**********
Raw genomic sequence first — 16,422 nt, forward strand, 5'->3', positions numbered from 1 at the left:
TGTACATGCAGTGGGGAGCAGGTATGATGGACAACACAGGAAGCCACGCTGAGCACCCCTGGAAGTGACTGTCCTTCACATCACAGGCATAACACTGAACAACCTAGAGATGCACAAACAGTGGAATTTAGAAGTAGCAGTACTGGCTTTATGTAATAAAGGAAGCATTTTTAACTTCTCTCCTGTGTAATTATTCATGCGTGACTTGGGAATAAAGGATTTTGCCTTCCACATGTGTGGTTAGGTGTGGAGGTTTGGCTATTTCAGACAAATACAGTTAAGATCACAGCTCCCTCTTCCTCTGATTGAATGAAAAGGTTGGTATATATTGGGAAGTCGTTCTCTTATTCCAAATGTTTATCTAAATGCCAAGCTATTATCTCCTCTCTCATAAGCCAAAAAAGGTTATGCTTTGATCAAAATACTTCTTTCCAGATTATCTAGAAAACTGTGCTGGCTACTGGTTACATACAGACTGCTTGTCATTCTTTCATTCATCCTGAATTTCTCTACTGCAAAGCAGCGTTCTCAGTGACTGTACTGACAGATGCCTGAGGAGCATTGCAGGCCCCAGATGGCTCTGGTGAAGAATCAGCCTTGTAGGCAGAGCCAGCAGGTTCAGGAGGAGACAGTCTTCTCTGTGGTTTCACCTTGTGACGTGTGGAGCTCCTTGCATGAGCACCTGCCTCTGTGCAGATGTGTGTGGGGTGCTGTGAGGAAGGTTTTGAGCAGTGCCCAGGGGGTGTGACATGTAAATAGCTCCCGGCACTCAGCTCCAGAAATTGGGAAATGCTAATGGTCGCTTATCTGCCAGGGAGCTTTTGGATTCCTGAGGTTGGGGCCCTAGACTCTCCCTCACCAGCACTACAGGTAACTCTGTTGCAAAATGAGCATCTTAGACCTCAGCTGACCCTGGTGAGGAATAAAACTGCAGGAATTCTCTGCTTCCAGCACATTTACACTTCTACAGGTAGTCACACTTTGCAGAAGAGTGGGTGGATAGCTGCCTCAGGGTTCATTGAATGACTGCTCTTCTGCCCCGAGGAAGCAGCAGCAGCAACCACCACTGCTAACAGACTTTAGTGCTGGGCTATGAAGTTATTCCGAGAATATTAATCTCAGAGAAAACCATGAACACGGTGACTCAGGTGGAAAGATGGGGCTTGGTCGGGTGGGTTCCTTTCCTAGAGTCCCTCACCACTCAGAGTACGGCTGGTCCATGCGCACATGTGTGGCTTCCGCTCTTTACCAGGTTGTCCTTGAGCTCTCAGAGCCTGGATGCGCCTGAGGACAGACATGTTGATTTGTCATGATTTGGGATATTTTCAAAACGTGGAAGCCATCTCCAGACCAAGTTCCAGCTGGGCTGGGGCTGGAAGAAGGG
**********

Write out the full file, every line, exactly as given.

Raw genomic sequence first — 16,422 nt, forward strand, 5'->3', positions numbered from 1 at the left:
TGTACATGCAGTGGGGAGCAGGTATGATGGACAACACAGGAAGCCACGCTGAGCACCCCTGGAAGTGACTGTCCTTCACATCACAGGCATAACACTGAACAACCTAGAGATGCACAAACAGTGGAATTTAGAAGTAGCAGTACTGGCTTTATGTAATAAAGGAAGCATTTTTAACTTCTCTCCTGTGTAATTATTCATGCGTGACTTGGGAATAAAGGATTTTGCCTTCCACATGTGTGGTTAGGTGTGGAGGTTTGGCTATTTCAGACAAATACAGTTAAGATCACAGCTCCCTCTTCCTCTGATTGAATGAAAAGGTTGGTATATATTGGGAAGTCGTTCTCTTATTCCAAATGTTTATCTAAATGCCAAGCTATTATCTCCTCTCTCATAAGCCAAAAAAGGTTATGCTTTGATCAAAATACTTCTTTCCAGATTATCTAGAAAACTGTGCTGGCTACTGGTTACATACAGACTGCTTGTCATTCTTTCATTCATCCTGAATTTCTCTACTGCAAAGCAGCGTTCTCAGTGACTGTACTGACAGATGCCTGAGGAGCATTGCAGGCCCCAGATGGCTCTGGTGAAGAATCAGCCTTGTAGGCAGAGCCAGCAGGTTCAGGAGGAGACAGTCTTCTCTGTGGTTTCACCTTGTGACGTGTGGAGCTCCTTGCATGAGCACCTGCCTCTGTGCAGATGTGTGTGGGGTGCTGTGAGGAAGGTTTTGAGCAGTGCCCAGGGGGTGTGACATGTAAATAGCTCCCGGCACTCAGCTCCAGAAATTGGGAAATGCTAATGGTCGCTTATCTGCCAGGGAGCTTTTGGATTCCTGAGGTTGGGGCCCTAGACTCTCCCTCACCAGCACTACAGGTAACTCTGTTGCAAAATGAGCATCTTAGACCTCAGCTGACCCTGGTGAGGAATAAAACTGCAGGAATTCTCTGCTTCCAGCACATTTACACTTCTACAGGTAGTCACACTTTGCAGAAGAGTGGGTGGATAGCTGCCTCAGGGTTCATTGAATGACTGCTCTTCTGCCCCGAGGAAGCAGCAGCAGCAACCACCACTGCTAACAGACTTTAGTGCTGGGCTATGAAGTTATTCCGAGAATATTAATCTCAGAGAAAACCATGAACACGGTGACTCAGGTGGAAAGATGGGGCTTGGTCGGGTGGGTTCCTTTCCTAGAGTCCCTCACCACTCAGAGTACGGCTGGTCCATGCGCACATGTGTGGCTTCCGCTCTTTACCAGGTTGTCCTTGAGCTCTCAGAGCCTGGATGCGCCTGAGGACAGACATGTTGATTTGTCATGATTTGGGATATTTTCAAAACGTGGAAGCCATCTCCAGACCAAGTTCCAGCTGGGCTGGGGCTGGAAGAAGGG